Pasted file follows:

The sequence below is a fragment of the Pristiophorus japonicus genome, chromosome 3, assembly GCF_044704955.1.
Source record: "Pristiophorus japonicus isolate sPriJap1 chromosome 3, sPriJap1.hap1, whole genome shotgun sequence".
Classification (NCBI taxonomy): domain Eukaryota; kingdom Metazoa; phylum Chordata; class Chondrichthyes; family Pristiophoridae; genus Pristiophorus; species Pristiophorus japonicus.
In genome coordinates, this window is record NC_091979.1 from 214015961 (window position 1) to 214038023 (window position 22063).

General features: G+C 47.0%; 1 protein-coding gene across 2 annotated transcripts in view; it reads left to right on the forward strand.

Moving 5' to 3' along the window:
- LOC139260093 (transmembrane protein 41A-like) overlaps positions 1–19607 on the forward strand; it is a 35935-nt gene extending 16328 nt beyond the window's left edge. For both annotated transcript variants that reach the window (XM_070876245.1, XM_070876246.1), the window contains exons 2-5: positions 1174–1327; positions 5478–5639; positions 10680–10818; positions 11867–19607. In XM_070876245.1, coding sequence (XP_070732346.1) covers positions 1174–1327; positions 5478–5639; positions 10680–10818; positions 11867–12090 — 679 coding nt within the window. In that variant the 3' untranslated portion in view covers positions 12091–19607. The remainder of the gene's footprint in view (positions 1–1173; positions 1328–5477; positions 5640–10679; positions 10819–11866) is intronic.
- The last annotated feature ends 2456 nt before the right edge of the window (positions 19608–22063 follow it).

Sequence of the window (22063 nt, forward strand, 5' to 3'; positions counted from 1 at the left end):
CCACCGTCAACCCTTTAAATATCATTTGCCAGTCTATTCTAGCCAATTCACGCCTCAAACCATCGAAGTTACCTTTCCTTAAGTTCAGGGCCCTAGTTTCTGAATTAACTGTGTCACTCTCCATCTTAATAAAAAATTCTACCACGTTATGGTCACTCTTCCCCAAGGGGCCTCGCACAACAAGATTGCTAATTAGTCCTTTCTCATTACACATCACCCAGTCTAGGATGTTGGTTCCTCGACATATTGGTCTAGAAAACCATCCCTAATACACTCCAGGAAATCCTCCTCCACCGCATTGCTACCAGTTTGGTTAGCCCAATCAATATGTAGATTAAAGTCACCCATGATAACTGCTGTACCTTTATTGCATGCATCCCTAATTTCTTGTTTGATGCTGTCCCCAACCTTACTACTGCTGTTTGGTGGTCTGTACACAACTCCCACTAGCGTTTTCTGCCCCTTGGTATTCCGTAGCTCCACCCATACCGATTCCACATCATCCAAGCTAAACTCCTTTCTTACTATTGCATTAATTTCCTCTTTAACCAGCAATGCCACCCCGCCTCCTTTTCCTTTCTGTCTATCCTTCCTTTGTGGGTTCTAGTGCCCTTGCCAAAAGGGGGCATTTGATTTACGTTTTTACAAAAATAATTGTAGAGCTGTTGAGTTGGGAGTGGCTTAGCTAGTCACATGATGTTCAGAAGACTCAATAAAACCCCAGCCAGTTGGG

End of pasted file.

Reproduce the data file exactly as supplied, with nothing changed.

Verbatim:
The sequence below is a fragment of the Pristiophorus japonicus genome, chromosome 3, assembly GCF_044704955.1.
Source record: "Pristiophorus japonicus isolate sPriJap1 chromosome 3, sPriJap1.hap1, whole genome shotgun sequence".
Classification (NCBI taxonomy): domain Eukaryota; kingdom Metazoa; phylum Chordata; class Chondrichthyes; family Pristiophoridae; genus Pristiophorus; species Pristiophorus japonicus.
In genome coordinates, this window is record NC_091979.1 from 214015961 (window position 1) to 214038023 (window position 22063).

General features: G+C 47.0%; 1 protein-coding gene across 2 annotated transcripts in view; it reads left to right on the forward strand.

Moving 5' to 3' along the window:
- LOC139260093 (transmembrane protein 41A-like) overlaps positions 1–19607 on the forward strand; it is a 35935-nt gene extending 16328 nt beyond the window's left edge. For both annotated transcript variants that reach the window (XM_070876245.1, XM_070876246.1), the window contains exons 2-5: positions 1174–1327; positions 5478–5639; positions 10680–10818; positions 11867–19607. In XM_070876245.1, coding sequence (XP_070732346.1) covers positions 1174–1327; positions 5478–5639; positions 10680–10818; positions 11867–12090 — 679 coding nt within the window. In that variant the 3' untranslated portion in view covers positions 12091–19607. The remainder of the gene's footprint in view (positions 1–1173; positions 1328–5477; positions 5640–10679; positions 10819–11866) is intronic.
- The last annotated feature ends 2456 nt before the right edge of the window (positions 19608–22063 follow it).

Sequence of the window (22063 nt, forward strand, 5' to 3'; positions counted from 1 at the left end):
CCACCGTCAACCCTTTAAATATCATTTGCCAGTCTATTCTAGCCAATTCACGCCTCAAACCATCGAAGTTACCTTTCCTTAAGTTCAGGGCCCTAGTTTCTGAATTAACTGTGTCACTCTCCATCTTAATAAAAAATTCTACCACGTTATGGTCACTCTTCCCCAAGGGGCCTCGCACAACAAGATTGCTAATTAGTCCTTTCTCATTACACATCACCCAGTCTAGGATGTTGGTTCCTCGACATATTGGTCTAGAAAACCATCCCTAATACACTCCAGGAAATCCTCCTCCACCGCATTGCTACCAGTTTGGTTAGCCCAATCAATATGTAGATTAAAGTCACCCATGATAACTGCTGTACCTTTATTGCATGCATCCCTAATTTCTTGTTTGATGCTGTCCCCAACCTTACTACTGCTGTTTGGTGGTCTGTACACAACTCCCACTAGCGTTTTCTGCCCCTTGGTATTCCGTAGCTCCACCCATACCGATTCCACATCATCCAAGCTAAACTCCTTTCTTACTATTGCATTAATTTCCTCTTTAACCAGCAATGCCACCCCGCCTCCTTTTCCTTTCTGTCTATCCTTCCTTTGTGGGTTCTAGTGCCCTTGCCAAAAGGGGGCATTTGATTTACGTTTTTACAAAAATAATTGTAGAGCTGTTGAGTTGGGAGTGGCTTAGCTAGTCACATGATGTTCAGAAGACTCAATAAAACCCCAGCCAGTTGGG